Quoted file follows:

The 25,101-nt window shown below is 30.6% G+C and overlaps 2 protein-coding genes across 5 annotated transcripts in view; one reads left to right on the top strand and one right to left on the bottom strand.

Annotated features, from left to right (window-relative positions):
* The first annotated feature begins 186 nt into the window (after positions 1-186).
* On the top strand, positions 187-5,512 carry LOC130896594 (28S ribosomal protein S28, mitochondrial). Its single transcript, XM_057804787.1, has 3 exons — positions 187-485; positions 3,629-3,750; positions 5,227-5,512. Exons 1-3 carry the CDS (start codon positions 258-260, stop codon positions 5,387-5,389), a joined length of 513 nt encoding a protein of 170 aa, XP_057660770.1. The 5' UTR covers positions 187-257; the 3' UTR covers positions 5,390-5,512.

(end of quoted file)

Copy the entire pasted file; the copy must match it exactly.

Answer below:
The 25,101-nt window shown below is 30.6% G+C and overlaps 2 protein-coding genes across 5 annotated transcripts in view; one reads left to right on the top strand and one right to left on the bottom strand.

Annotated features, from left to right (window-relative positions):
* The first annotated feature begins 186 nt into the window (after positions 1-186).
* On the top strand, positions 187-5,512 carry LOC130896594 (28S ribosomal protein S28, mitochondrial). Its single transcript, XM_057804787.1, has 3 exons — positions 187-485; positions 3,629-3,750; positions 5,227-5,512. Exons 1-3 carry the CDS (start codon positions 258-260, stop codon positions 5,387-5,389), a joined length of 513 nt encoding a protein of 170 aa, XP_057660770.1. The 5' UTR covers positions 187-257; the 3' UTR covers positions 5,390-5,512.